COVID-19 and Its Impact on Oncology Clinical Trials

March 19, 2021
Aakash Desai, MBBS, MPH

,
Arturo Loaiza-Bonilla MD, MSEd

Targeted Therapies in Oncology, March 2021,
Pages: 20

Partners | <b>PSOH</b>

Coronavirus disease 2019 has disrupted oncologic care across the spectrum of cancer screening, diagnosis, and management.

Coronavirus disease 2019 (COVID-19) has disrupted oncologic care across the spectrum of cancer screening, diagnosis,1 and management.2,3 Clinical trials are integral to providing quality oncological care. However, various challenges exist in the conduct of oncology clinical trials, including enrollment, health care disparities, availability, and patient interest in participating. Despite this, clinical trials are vital for the care of patients with rare cancers requiring treatment beyond the standard-of-care therapy. Because of the COVID-19 pandemic, the conduct of clinical trials, especially patient enrollment and monitoring, faces serious challenges, and concerns over the adverse impact on cancer outcomes and delays in getting new drugs to market and to patients are widespread.4

The FDA, National Cancer Institute, other clinical agencies, and various clinical trial sponsors collaboratively responded.

After the proclamation of COVID-19 as a national emergency on March 13, 2020, the FDA issued draft guidance about the conduct of clinical trials of medical products during the emergency. The FDA recognized that clinical trial–protocol modifications may be required to ensure patient safety and that deviations may arise with protocol-mandated procedures.5 This timely guidance document facilitated investigators, industry, and academic centers to work with their institutional review boards to navigate the pandemic.6 The initial response among trial sponsors was to hold new patient enrollment while ensuring the safety of the current trial participants. Investigators also saw a loosened regulatory environment, with increased incorporation of telehealth and remote-patient care visits into clinical trial protocols. Although clinical trial enrollment initially decreased,7 efforts to increase COVID-19 testing and knowledge helped result in resumption of new patient enrollment.8,9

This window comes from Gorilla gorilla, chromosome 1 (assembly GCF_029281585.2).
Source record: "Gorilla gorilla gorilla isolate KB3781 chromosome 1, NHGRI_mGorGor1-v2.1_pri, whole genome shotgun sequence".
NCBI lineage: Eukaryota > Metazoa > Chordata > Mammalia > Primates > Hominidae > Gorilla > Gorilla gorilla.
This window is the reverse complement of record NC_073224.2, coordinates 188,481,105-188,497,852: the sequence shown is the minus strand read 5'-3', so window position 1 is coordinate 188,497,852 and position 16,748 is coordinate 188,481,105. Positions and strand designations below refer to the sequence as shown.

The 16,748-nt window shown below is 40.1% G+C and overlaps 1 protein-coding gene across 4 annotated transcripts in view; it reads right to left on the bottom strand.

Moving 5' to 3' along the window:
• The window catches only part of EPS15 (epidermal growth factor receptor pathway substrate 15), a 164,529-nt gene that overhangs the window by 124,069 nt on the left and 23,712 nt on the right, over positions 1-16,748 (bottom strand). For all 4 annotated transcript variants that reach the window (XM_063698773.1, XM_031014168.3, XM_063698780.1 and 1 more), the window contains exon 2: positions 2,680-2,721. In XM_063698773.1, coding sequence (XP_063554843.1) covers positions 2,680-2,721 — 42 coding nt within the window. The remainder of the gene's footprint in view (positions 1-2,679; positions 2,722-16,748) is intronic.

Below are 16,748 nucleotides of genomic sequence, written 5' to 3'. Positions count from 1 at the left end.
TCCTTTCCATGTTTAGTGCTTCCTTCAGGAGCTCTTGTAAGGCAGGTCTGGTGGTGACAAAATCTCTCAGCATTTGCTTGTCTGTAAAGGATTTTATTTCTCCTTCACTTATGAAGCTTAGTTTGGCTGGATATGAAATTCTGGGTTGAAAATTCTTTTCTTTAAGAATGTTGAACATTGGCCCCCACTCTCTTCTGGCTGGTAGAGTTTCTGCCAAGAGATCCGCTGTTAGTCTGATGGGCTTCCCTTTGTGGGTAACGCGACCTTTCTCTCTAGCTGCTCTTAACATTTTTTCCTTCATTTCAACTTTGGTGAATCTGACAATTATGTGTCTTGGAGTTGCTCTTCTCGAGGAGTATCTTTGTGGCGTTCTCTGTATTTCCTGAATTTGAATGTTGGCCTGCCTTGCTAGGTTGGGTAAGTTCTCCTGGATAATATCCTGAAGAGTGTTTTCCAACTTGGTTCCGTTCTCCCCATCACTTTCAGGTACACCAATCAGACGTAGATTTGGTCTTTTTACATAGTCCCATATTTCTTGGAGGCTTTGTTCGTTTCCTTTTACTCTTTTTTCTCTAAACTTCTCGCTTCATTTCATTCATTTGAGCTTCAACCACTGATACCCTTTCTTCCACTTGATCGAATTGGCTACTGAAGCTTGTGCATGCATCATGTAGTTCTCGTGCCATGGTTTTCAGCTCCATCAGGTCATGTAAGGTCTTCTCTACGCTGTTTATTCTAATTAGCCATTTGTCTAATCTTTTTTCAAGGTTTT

It has been widely recognized that COVID-19 has led to “democratization” of clinical trial conduct—with increased incorporation of telemedicine and virtual visits. Furthermore, reduced testing burden and allowance of local and less frequent testing have led to increased patient comfort while simultaneously lowering administrative burden. The provision of subcutaneous injection and self-administration of drugs has improved compliance and ease of administration. Lastly, reduction in stringent follow-up restrictions has enabled increased participation for patients with restricted travel ability.10